Cars with a Salvage Title: Flood and Water Damaged Cars
Every year, many thousands of cars wind up with water and flood damage from hurricanes, floods, cyclones, tropical storms, and so on. Remember Hurricane Katrina back in 2005? It alone damaged more than 600,000 vehicles. More recently, Superstorm Sandy soaked at least 250,000 vehicles. What happens to all those cars?
About half of those cars will end up being dismantled for parts and scrapped. But the other half of these water damaged cars make their way into the used car market, and can cause major headaches to the people who can’t resist their cheap price tags. Here’s why you should avoid flood-damaged vehicles:
- If saltwater was involved, salt can end up in the car’s electrical system and there’s no telling what kind of problems that will cause down the road. This is cause for concern because computers control just about everything in cars nowadays, from the entertainment system to your gas pedal to all the power windows, locks, and so on.
- However well the car may have been dried out, chances are good that before it was dry mold started to grow in different parts of the car, including deep inside the upholstery and heating/cooling system. Mold carries all kinds of health risks you’d be better off avoiding.
- Any residual water remaining in the car will cause it to start rusting from the inside out.
CARFAX has a free flood-damage check here. Just type in the VIN and see if the vehicle ever received a branded title for flood or water damage.
But the problem is that titles can also be “washed.” Unethical people can move a car from one state to another, and in the process of registering the car in the different state, the branding of the title might not carry over. Voila! Suddenly the car has a “clean” title even though it was flood-damaged. That means it’s good to know how to spot a flood-damaged car on your own, even if the title is clean. Here’s what to look for:
- Carpeting or upholstery that seems discolored, is mismatched, or is loose-fitting (if hastily replaced)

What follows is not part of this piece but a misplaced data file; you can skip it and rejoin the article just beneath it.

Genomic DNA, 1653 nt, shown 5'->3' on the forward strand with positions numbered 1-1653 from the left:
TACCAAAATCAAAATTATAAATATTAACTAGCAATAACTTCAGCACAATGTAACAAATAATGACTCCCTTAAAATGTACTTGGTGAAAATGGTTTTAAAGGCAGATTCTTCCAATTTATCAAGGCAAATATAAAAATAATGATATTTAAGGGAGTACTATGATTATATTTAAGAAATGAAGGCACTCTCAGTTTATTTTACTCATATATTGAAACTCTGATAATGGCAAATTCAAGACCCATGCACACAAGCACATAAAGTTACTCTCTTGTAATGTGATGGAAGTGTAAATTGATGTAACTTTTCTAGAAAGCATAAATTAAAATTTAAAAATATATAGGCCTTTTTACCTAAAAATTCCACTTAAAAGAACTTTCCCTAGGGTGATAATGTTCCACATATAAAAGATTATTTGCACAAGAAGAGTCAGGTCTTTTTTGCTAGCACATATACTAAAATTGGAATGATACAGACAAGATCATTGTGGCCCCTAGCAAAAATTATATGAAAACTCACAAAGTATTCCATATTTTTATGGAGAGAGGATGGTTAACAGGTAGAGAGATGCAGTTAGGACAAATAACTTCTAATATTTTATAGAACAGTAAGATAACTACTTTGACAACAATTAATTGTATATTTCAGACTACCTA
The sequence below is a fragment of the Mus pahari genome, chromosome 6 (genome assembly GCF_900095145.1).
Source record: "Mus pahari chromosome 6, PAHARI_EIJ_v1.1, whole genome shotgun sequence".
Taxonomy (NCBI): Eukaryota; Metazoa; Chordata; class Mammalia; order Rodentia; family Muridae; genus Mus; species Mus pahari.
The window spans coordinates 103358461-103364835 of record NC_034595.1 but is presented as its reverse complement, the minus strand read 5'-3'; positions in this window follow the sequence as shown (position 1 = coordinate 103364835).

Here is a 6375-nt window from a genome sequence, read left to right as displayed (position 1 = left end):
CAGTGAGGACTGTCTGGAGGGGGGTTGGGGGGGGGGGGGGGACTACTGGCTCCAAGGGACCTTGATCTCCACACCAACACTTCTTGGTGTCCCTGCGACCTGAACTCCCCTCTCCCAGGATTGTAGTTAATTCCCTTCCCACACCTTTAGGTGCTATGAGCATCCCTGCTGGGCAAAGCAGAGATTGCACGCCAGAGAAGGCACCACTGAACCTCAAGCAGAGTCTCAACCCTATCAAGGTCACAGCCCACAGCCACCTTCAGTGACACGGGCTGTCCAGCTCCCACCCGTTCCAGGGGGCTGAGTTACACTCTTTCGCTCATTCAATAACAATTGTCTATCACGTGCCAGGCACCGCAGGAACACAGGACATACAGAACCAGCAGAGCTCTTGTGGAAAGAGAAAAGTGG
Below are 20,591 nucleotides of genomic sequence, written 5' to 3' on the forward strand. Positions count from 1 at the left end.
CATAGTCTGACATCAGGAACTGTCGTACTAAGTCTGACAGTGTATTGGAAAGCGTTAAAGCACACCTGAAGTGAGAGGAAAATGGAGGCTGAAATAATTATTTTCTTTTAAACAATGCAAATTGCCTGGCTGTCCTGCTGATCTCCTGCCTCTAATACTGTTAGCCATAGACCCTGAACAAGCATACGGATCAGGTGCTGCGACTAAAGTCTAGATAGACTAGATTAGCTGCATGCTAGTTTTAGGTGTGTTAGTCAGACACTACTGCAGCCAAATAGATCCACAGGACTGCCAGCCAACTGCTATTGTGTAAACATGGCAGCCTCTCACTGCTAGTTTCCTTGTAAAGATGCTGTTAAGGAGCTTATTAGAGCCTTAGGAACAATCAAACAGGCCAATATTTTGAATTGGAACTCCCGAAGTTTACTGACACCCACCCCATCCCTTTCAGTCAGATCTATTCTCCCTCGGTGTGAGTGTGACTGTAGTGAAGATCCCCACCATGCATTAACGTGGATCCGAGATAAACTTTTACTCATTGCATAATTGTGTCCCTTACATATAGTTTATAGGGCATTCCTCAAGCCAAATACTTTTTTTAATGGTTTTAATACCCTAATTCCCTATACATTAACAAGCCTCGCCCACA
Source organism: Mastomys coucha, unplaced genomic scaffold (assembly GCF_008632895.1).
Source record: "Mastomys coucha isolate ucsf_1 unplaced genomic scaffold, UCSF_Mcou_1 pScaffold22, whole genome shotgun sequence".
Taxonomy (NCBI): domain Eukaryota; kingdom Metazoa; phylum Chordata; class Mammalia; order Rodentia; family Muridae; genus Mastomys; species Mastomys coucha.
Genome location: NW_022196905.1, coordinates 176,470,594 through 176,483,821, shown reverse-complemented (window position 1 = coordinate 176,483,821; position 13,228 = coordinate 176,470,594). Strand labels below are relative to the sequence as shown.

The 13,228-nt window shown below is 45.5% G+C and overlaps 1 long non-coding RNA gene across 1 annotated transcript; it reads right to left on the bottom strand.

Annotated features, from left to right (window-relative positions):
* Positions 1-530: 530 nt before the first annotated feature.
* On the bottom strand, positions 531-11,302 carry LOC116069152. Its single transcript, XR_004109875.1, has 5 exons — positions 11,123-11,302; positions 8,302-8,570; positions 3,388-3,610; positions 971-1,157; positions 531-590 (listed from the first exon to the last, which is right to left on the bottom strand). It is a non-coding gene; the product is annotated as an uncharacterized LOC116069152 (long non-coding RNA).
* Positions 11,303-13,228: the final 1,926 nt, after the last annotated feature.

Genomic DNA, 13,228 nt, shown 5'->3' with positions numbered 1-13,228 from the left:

- Electrical malfunctioning – dashboard lights that don’t work, other interior lights, radio, heating/AC, power outlets, wipers, and so on.
- Airbag and ABS systems that won’t function properly (make sure the dashboard indicators show them as functional – if the dashboard indicators are working!).
- See if any of the wires you can access under the dashboard are brittle.
- Even if you can’t see it, mildew will leave the vehicle with a musty smell.
- Check under the seats and down in the trunk for any silt, mud, or rust. Also check the trunk for any visible water lines.
- See if any of the seat bolts are rusty, or if there is rust inside the door track.
- Condensation inside speedometer glass or other gauges.
Of course, the easiest way to avoid winding up with a flood-damaged car is to shop for used cars at reputable dealerships that would never put such vehicles on their lots to begin with. Additionally, taking a car you are interested in to a mechanic of your choice is always a good idea, especially if it has been previously registered or driven in a high risk area. That is why you should always check a vehicle history report for a used car you are planning to purchase.
At Auto City, we do not sell vehicles with salvage or branded titles or cars with signs of water or flood damage. To learn more on the topic of salvaged and branded titles cars, read these two articles: